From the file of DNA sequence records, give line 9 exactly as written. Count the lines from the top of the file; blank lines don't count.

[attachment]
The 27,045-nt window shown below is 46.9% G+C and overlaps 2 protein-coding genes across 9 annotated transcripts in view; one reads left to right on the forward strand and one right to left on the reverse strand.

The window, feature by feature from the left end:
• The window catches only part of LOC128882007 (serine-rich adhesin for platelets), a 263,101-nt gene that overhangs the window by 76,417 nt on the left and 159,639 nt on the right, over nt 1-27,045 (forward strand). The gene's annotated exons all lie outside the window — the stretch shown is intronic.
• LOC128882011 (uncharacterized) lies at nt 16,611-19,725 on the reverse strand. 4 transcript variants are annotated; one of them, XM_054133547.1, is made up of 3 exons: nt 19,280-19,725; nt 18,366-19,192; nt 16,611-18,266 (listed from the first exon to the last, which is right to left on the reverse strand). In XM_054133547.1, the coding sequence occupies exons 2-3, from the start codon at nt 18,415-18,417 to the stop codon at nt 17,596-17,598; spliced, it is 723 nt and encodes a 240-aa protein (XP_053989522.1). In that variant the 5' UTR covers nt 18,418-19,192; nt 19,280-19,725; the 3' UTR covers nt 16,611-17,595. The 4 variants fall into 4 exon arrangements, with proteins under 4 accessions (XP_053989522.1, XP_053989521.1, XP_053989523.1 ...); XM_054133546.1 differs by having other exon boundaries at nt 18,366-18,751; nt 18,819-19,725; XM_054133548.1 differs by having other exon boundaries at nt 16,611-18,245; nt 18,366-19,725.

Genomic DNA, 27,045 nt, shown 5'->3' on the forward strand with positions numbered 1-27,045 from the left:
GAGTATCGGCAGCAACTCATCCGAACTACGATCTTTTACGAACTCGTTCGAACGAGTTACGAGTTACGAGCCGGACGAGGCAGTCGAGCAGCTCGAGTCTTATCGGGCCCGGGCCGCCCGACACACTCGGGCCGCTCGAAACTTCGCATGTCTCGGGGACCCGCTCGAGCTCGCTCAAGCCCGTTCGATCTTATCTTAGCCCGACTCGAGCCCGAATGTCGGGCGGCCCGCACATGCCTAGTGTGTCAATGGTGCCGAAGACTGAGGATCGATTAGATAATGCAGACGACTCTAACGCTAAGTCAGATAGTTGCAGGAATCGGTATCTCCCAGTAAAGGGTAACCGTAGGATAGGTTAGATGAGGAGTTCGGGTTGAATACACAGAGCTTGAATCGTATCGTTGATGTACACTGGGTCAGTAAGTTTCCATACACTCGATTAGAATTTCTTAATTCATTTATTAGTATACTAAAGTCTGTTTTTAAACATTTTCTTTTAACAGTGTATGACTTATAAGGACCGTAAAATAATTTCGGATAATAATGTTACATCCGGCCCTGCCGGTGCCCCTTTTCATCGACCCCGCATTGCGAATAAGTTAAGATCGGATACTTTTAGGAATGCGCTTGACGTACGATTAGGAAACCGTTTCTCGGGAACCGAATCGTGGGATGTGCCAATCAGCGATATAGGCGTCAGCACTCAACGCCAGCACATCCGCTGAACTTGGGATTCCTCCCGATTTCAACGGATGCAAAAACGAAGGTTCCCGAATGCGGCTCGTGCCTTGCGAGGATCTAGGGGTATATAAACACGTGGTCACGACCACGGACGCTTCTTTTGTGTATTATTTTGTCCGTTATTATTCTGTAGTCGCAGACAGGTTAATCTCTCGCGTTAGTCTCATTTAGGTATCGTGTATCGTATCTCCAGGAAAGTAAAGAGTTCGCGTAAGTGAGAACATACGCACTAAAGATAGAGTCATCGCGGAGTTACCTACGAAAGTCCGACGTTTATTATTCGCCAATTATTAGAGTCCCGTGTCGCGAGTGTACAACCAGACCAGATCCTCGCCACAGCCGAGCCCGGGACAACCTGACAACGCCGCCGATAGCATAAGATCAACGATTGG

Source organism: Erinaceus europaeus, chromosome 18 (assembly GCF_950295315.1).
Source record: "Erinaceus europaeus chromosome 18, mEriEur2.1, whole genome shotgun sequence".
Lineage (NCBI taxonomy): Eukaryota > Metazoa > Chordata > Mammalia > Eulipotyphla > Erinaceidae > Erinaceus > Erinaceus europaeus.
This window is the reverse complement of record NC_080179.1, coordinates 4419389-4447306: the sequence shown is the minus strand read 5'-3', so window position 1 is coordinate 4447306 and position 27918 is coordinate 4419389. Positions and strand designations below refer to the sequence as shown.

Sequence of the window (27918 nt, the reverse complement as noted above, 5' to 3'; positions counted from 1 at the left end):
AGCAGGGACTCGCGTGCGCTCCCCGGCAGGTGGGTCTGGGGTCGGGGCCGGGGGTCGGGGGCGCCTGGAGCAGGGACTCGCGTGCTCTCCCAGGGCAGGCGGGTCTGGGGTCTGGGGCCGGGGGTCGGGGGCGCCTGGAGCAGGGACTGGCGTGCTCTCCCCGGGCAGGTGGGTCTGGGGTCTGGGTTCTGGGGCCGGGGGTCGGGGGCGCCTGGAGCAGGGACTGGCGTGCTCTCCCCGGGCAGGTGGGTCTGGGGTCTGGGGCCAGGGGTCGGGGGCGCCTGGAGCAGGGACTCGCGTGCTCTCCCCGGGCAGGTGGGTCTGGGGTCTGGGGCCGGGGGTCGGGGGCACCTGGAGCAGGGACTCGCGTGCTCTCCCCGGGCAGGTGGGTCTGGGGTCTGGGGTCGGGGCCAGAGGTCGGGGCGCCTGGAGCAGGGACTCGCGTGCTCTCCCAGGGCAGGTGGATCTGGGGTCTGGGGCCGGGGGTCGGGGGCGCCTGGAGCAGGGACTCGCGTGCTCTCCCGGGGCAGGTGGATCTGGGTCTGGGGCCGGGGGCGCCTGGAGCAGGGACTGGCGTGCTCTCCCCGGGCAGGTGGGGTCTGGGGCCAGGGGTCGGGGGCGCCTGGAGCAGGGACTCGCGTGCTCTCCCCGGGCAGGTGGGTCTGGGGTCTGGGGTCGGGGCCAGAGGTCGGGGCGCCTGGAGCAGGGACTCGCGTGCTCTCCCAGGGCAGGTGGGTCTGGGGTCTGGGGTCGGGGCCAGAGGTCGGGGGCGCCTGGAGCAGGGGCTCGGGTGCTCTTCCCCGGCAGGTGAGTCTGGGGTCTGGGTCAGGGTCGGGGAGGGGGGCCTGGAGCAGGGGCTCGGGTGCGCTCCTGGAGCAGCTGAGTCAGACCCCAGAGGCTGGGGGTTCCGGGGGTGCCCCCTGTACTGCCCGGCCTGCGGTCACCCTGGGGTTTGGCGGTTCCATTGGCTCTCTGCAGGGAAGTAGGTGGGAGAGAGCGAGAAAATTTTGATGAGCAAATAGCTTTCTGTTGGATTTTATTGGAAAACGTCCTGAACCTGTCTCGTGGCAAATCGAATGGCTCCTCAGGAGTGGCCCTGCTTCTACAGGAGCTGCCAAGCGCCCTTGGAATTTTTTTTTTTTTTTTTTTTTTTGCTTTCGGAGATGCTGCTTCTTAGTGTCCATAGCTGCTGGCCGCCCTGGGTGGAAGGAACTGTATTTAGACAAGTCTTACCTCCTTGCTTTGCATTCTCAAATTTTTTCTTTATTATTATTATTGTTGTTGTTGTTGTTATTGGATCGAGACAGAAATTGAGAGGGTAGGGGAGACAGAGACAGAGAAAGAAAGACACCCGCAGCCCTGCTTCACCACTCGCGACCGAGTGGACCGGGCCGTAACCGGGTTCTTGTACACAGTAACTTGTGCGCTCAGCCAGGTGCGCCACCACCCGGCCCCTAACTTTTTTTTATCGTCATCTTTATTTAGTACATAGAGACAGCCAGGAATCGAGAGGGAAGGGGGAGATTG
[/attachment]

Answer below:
Lineage (NCBI taxonomy): Eukaryota > Metazoa > Chordata > Mammalia > Eulipotyphla > Erinaceidae > Erinaceus > Erinaceus europaeus.